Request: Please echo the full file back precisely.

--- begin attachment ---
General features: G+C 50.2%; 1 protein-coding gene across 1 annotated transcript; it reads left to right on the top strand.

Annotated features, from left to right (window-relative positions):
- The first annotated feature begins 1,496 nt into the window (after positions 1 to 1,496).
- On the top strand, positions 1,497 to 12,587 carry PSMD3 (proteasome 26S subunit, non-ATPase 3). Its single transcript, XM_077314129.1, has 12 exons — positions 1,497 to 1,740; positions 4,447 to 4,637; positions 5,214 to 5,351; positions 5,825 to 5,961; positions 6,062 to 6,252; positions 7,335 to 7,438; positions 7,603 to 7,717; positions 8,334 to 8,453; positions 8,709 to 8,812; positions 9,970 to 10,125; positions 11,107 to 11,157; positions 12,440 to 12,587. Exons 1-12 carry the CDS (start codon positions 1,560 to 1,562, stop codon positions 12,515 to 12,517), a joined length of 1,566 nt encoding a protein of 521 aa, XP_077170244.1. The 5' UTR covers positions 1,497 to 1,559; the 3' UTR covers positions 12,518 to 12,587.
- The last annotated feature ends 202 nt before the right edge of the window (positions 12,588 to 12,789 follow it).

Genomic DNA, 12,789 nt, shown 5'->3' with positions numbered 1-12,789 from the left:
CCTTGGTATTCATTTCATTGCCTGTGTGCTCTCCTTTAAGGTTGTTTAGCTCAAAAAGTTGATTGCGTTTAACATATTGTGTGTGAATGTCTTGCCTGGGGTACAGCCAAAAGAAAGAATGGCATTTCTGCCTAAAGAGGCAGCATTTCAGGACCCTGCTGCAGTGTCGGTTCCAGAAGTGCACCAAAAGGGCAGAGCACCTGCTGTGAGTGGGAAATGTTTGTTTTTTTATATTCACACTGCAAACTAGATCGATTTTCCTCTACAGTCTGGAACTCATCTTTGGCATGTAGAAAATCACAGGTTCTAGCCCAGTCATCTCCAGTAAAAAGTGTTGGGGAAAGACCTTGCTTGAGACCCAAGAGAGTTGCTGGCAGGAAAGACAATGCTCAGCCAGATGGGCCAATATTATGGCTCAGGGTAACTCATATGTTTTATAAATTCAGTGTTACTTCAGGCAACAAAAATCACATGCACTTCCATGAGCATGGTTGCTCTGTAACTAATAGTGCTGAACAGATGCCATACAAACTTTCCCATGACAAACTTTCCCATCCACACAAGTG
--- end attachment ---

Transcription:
General features: G+C 50.2%; 1 protein-coding gene across 1 annotated transcript; it reads left to right on the top strand.

Annotated features, from left to right (window-relative positions):
- The first annotated feature begins 1,496 nt into the window (after positions 1 to 1,496).
- On the top strand, positions 1,497 to 12,587 carry PSMD3 (proteasome 26S subunit, non-ATPase 3). Its single transcript, XM_077314129.1, has 12 exons — positions 1,497 to 1,740; positions 4,447 to 4,637; positions 5,214 to 5,351; positions 5,825 to 5,961; positions 6,062 to 6,252; positions 7,335 to 7,438; positions 7,603 to 7,717; positions 8,334 to 8,453; positions 8,709 to 8,812; positions 9,970 to 10,125; positions 11,107 to 11,157; positions 12,440 to 12,587. Exons 1-12 carry the CDS (start codon positions 1,560 to 1,562, stop codon positions 12,515 to 12,517), a joined length of 1,566 nt encoding a protein of 521 aa, XP_077170244.1. The 5' UTR covers positions 1,497 to 1,559; the 3' UTR covers positions 12,518 to 12,587.
- The last annotated feature ends 202 nt before the right edge of the window (positions 12,588 to 12,789 follow it).

Genomic DNA, 12,789 nt, shown 5'->3' with positions numbered 1-12,789 from the left:
CCTTGGTATTCATTTCATTGCCTGTGTGCTCTCCTTTAAGGTTGTTTAGCTCAAAAAGTTGATTGCGTTTAACATATTGTGTGTGAATGTCTTGCCTGGGGTACAGCCAAAAGAAAGAATGGCATTTCTGCCTAAAGAGGCAGCATTTCAGGACCCTGCTGCAGTGTCGGTTCCAGAAGTGCACCAAAAGGGCAGAGCACCTGCTGTGAGTGGGAAATGTTTGTTTTTTTATATTCACACTGCAAACTAGATCGATTTTCCTCTACAGTCTGGAACTCATCTTTGGCATGTAGAAAATCACAGGTTCTAGCCCAGTCATCTCCAGTAAAAAGTGTTGGGGAAAGACCTTGCTTGAGACCCAAGAGAGTTGCTGGCAGGAAAGACAATGCTCAGCCAGATGGGCCAATATTATGGCTCAGGGTAACTCATATGTTTTATAAATTCAGTGTTACTTCAGGCAACAAAAATCACATGCACTTCCATGAGCATGGTTGCTCTGTAACTAATAGTGCTGAACAGATGCCATACAAACTTTCCCATGACAAACTTTCCCATCCACACAAGTG